It will take more than attacks on Huawei to win the tech cold war | Huawei

In the 1970s, the women’s movement had a slogan, “The personal is political”, to make the point that what went on in personal relationships between men and women also reflected wider imbalances of power. Today, an equivalent slogan might be “The technological is political” – and for much the same reason.

If you doubt that, ask Huawei, the Chinese tech giant, which currently finds itself on the receiving end of the new cold war between the US and China. Huawei is a huge and hitherto very successful company that designs, develops and sells telecommunications equipment and consumer electronics (mainly smartphones). By all accounts, it’s pretty good at what it does. Rather too good, it seems, for the government of the US and possibly the UK as well.

The trouble started with the telecommunications side of the business and the fact that Huawei mobile networking kit is not only pretty good, but also relatively inexpensive. Which meant that western mobile communications operators installed lots of it in their 3G and 4G networks, favouring it over equivalent but more expensive Ericsson and Nokia equipment. Then, as the companies moved to upgrade their networks for the new 5G standard, they discovered that Huawei had been working on the technology for quite a while and had installable equipment ready for sale at competitive prices. So they bought it.

At which point all hell broke loose, at least in the US – for two reasons. One is that 5G is supposedly the network to end all networks: the basis for a future world in which every imaginable device – even the humble toaster – will be networked. The other is that Huawei is a Chinese company that either has links to the Chinese state or is subject to control by the Chinese Communist party, or both. The idea that such a company should have its equipment at the heart of the western world’s communications networks was too much for the American national security establishment.

Accordingly, the US government declared Huawei networking gear verboten in that country’s mobile networks and three of its satraps in the Five Eyes intelligence-sharing system (Canada, Australia and New Zealand) obligingly followed suit. Only the UK stood out for a while, but it too eventually caved in. So not only will UK mobile operators not be allowed to have Huawei kit in their 5G networks, but they will also be obliged to remove it from their 3G and 4G networks, a process that BT’s CEO says could take up to a decade. It will also cost a fortune and may cause service outages and temporary blackouts. Ideological purity and national security don’t come easy or cheap.

But mobile networking gear is only one of Huawei’s lines and there are plenty of countries in the world that are still keen to buy its stuff, so losing western custom was a nuisance rather than a knockout blow. Accordingly, US attention turned to its smartphone business, in which Huawei is an even bigger player than Samsung. A first stage was to bar US companies from supplying it with homegrown software. Accordingly, all Google apps, which are customarily installed on most Android phones, disappeared from Huawei devices. This made them largely unsaleable in western countries, though they remained popular in China.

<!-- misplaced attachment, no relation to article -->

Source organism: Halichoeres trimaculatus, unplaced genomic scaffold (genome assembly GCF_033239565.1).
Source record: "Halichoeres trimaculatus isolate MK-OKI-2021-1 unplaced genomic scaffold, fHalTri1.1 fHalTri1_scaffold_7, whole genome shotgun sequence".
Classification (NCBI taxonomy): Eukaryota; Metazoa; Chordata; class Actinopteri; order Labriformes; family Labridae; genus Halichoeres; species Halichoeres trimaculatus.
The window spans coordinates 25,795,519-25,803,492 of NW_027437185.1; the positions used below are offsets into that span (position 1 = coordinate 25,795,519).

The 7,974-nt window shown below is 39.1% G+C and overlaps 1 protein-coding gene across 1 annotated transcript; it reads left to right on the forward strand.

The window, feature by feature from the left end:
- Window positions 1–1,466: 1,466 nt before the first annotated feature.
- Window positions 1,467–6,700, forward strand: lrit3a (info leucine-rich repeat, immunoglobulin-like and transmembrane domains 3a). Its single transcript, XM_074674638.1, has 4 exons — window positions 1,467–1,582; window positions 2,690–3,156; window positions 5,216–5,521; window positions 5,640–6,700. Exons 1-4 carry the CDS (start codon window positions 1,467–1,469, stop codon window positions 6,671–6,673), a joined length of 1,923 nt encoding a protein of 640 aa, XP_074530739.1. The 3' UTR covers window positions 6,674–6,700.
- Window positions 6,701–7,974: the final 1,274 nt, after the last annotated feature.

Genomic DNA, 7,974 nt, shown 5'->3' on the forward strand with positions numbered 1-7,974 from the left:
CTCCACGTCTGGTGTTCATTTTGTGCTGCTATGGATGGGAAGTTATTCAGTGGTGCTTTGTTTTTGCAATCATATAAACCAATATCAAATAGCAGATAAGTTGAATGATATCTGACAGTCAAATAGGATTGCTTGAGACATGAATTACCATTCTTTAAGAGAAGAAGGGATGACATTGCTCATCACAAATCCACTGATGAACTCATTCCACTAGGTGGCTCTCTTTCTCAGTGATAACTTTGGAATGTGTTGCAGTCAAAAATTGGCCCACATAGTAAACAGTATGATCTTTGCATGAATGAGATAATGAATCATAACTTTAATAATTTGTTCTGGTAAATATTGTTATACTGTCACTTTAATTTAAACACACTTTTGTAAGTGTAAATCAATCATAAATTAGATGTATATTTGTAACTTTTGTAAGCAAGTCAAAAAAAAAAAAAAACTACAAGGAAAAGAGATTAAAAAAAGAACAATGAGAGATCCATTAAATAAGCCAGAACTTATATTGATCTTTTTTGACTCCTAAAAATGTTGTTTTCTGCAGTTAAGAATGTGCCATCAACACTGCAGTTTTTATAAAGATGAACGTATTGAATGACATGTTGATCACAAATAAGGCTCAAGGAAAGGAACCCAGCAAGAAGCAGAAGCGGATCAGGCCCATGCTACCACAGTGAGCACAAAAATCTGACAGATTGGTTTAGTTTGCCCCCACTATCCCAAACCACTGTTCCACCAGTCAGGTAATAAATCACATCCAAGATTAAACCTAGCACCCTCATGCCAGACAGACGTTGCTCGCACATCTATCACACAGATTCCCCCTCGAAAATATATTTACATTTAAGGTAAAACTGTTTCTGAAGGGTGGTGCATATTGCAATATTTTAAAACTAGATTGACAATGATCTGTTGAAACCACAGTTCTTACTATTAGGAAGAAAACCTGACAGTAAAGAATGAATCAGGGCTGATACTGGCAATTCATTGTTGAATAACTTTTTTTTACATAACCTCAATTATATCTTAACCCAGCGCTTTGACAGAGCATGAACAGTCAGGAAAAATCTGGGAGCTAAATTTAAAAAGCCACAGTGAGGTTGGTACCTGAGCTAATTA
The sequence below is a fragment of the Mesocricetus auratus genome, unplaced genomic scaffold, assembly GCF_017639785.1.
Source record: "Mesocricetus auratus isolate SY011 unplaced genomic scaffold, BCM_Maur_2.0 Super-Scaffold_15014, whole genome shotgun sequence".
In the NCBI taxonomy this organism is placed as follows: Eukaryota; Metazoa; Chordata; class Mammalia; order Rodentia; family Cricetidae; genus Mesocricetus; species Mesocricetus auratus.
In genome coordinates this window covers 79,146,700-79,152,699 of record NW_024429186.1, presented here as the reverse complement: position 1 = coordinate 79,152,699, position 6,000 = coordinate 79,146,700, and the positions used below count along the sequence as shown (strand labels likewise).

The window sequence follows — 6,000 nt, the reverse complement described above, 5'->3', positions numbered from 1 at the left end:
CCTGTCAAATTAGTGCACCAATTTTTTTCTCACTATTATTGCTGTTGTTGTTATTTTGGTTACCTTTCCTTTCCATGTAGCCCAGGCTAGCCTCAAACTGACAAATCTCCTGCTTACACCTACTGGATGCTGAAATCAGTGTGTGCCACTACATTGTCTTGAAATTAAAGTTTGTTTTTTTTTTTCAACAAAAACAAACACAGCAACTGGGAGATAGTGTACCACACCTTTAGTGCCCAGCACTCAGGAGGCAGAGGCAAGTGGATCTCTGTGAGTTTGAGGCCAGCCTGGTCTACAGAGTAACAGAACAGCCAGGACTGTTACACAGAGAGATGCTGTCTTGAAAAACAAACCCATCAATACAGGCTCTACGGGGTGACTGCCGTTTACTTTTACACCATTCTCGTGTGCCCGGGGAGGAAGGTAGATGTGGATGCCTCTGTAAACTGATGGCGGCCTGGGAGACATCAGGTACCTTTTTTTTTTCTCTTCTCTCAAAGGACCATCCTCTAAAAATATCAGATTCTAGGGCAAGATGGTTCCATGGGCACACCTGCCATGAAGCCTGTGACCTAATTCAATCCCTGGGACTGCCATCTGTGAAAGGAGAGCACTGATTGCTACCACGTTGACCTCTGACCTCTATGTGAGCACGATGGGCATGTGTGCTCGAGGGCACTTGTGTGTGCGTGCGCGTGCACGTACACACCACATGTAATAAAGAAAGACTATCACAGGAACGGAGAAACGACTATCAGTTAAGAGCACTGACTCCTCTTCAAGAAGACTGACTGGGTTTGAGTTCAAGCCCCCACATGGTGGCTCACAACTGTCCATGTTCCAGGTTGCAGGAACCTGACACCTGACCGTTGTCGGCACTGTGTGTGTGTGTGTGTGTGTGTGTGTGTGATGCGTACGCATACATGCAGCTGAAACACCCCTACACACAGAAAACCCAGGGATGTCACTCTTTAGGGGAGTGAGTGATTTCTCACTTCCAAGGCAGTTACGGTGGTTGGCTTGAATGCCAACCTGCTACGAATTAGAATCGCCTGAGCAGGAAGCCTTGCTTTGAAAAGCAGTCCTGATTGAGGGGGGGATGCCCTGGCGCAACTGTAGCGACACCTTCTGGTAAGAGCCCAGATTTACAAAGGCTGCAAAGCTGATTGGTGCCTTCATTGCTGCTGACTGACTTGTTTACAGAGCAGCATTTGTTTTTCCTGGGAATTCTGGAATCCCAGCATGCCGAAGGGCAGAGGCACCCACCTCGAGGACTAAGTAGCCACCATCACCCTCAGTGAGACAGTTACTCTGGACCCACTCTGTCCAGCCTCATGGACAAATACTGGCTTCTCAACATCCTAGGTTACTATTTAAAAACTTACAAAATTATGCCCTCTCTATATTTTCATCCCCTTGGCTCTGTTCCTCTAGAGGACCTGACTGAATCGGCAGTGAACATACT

Next came a US ban on American chip-making companies from selling silicon hardware to Huawei. Initially, the restrictions imposed by the US commerce department required companies to secure a licence before selling US-made equipment to Huawei. This looked like a serious blow: an analysis by the Financial Times in March found that the radio-frequency front-end modules in Huawei’s flagship P40 smartphone, critical components that are attached to the antennas and needed to make calls and connect to the internet, were produced by three US chip-making companies, Qualcomm, Skyworks and Qorvo.

It turned out, though, that the US regulations didn’t stop manufacturers from being able to sell to the Chinese company if the material was made abroad. Thus Huawei was able to stockpile the components it needed. So last month the US commerce department upped the ante: banning it from obtaining foreign-made chips and other electronic components developed or produced using American software or technology, with immediate effect.

Nobody knows how this attempt to strangle Huawei will pan out. The company is too big and too dominant in China to fail – and it’s unlikely the Chinese state would let it go down anyway. After all, Huawei still has a huge domestic market and non-aligned countries will still buy its mobile networking gear. But if one of the motives behind the American assault was to reduce the chances that China would replace the US as the global tech hegemon then it’s unlikely to work.

All that’s happened is that the campaign has highlighted the extent to which semiconductor design and manufacturing capacity have become key strategic assets. The Chinese understand this and there’s no reason that they can’t build that strategic capacity: all it needs is money and brains and they have plenty of both. And when they finally achieve tech parity, the US – and hopefully the rest of the world – will have learned a new slogan: the technological is not just political, it’s geopolitical.

What I’ve been reading

Who doesn’t fear Donald?
It’s not just Americans who are paying the price of Trump’s thuggery. Great essay by Andrew Sullivan on the Dish blog.

Love and loss
An extraordinary, moving essay in Vanity Fair (On witness and respair: A personal tragedy followed by pandemic) by novelist Jesmyn Ward on losing her husband to Covid.

How coronavirus kills
Why Covid-19 is so complex and dangerous: the first attempt I’ve seen at a general theory of how it works inside the body.

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